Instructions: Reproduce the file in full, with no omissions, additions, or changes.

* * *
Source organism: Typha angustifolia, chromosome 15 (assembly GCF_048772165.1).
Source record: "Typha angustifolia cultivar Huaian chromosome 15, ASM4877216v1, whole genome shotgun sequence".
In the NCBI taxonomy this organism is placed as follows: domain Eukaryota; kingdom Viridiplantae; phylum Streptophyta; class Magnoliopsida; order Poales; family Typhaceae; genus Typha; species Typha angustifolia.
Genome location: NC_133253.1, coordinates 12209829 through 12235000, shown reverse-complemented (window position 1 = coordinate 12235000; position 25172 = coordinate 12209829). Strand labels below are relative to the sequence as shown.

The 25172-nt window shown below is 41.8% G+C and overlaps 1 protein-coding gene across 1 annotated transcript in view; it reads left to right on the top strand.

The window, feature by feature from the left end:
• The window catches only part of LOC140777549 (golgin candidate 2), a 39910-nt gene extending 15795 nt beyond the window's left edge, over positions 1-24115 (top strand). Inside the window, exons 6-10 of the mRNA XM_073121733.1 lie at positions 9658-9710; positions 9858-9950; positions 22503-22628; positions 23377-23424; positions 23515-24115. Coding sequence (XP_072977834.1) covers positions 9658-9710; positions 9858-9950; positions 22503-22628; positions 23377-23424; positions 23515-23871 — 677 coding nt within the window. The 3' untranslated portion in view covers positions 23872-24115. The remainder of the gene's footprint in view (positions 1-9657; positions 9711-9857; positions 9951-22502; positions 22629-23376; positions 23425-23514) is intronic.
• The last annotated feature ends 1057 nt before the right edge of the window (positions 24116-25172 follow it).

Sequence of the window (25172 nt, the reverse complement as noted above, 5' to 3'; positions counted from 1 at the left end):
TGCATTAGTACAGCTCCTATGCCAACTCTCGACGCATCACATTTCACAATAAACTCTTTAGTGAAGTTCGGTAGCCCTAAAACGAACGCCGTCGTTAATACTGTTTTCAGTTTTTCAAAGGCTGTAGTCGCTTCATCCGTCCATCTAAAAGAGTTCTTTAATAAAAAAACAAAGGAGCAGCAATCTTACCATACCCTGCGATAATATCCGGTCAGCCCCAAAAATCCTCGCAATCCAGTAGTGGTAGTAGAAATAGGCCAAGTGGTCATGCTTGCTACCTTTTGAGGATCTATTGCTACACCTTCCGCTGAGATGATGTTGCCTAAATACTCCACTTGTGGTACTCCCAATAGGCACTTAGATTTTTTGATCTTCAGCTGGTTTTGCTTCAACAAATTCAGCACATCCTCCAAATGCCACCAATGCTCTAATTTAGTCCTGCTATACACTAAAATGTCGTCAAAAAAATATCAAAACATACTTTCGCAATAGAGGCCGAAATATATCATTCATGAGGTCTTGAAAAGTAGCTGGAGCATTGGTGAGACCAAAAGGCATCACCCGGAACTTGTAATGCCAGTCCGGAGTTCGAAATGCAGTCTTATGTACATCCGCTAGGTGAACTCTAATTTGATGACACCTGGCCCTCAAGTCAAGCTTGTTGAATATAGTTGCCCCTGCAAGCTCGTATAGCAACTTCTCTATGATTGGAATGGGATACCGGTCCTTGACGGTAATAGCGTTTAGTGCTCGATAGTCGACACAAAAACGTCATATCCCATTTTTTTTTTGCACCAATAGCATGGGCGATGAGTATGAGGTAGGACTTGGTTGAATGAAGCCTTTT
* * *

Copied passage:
Source organism: Typha angustifolia, chromosome 15 (assembly GCF_048772165.1).
Source record: "Typha angustifolia cultivar Huaian chromosome 15, ASM4877216v1, whole genome shotgun sequence".
In the NCBI taxonomy this organism is placed as follows: domain Eukaryota; kingdom Viridiplantae; phylum Streptophyta; class Magnoliopsida; order Poales; family Typhaceae; genus Typha; species Typha angustifolia.
Genome location: NC_133253.1, coordinates 12209829 through 12235000, shown reverse-complemented (window position 1 = coordinate 12235000; position 25172 = coordinate 12209829). Strand labels below are relative to the sequence as shown.

The 25172-nt window shown below is 41.8% G+C and overlaps 1 protein-coding gene across 1 annotated transcript in view; it reads left to right on the top strand.

The window, feature by feature from the left end:
• The window catches only part of LOC140777549 (golgin candidate 2), a 39910-nt gene extending 15795 nt beyond the window's left edge, over positions 1-24115 (top strand). Inside the window, exons 6-10 of the mRNA XM_073121733.1 lie at positions 9658-9710; positions 9858-9950; positions 22503-22628; positions 23377-23424; positions 23515-24115. Coding sequence (XP_072977834.1) covers positions 9658-9710; positions 9858-9950; positions 22503-22628; positions 23377-23424; positions 23515-23871 — 677 coding nt within the window. The 3' untranslated portion in view covers positions 23872-24115. The remainder of the gene's footprint in view (positions 1-9657; positions 9711-9857; positions 9951-22502; positions 22629-23376; positions 23425-23514) is intronic.
• The last annotated feature ends 1057 nt before the right edge of the window (positions 24116-25172 follow it).

Sequence of the window (25172 nt, the reverse complement as noted above, 5' to 3'; positions counted from 1 at the left end):
TGCATTAGTACAGCTCCTATGCCAACTCTCGACGCATCACATTTCACAATAAACTCTTTAGTGAAGTTCGGTAGCCCTAAAACGAACGCCGTCGTTAATACTGTTTTCAGTTTTTCAAAGGCTGTAGTCGCTTCATCCGTCCATCTAAAAGAGTTCTTTAATAAAAAAACAAAGGAGCAGCAATCTTACCATACCCTGCGATAATATCCGGTCAGCCCCAAAAATCCTCGCAATCCAGTAGTGGTAGTAGAAATAGGCCAAGTGGTCATGCTTGCTACCTTTTGAGGATCTATTGCTACACCTTCCGCTGAGATGATGTTGCCTAAATACTCCACTTGTGGTACTCCCAATAGGCACTTAGATTTTTTGATCTTCAGCTGGTTTTGCTTCAACAAATTCAGCACATCCTCCAAATGCCACCAATGCTCTAATTTAGTCCTGCTATACACTAAAATGTCGTCAAAAAAATATCAAAACATACTTTCGCAATAGAGGCCGAAATATATCATTCATGAGGTCTTGAAAAGTAGCTGGAGCATTGGTGAGACCAAAAGGCATCACCCGGAACTTGTAATGCCAGTCCGGAGTTCGAAATGCAGTCTTATGTACATCCGCTAGGTGAACTCTAATTTGATGACACCTGGCCCTCAAGTCAAGCTTGTTGAATATAGTTGCCCCTGCAAGCTCGTATAGCAACTTCTCTATGATTGGAATGGGATACCGGTCCTTGACGGTAATAGCGTTTAGTGCTCGATAGTCGACACAAAAACGTCATATCCCATTTTTTTTTTGCACCAATAGCATGGGCGATGAGTATGAGGTAGGACTTGGTTGAATGAAGCCTTTT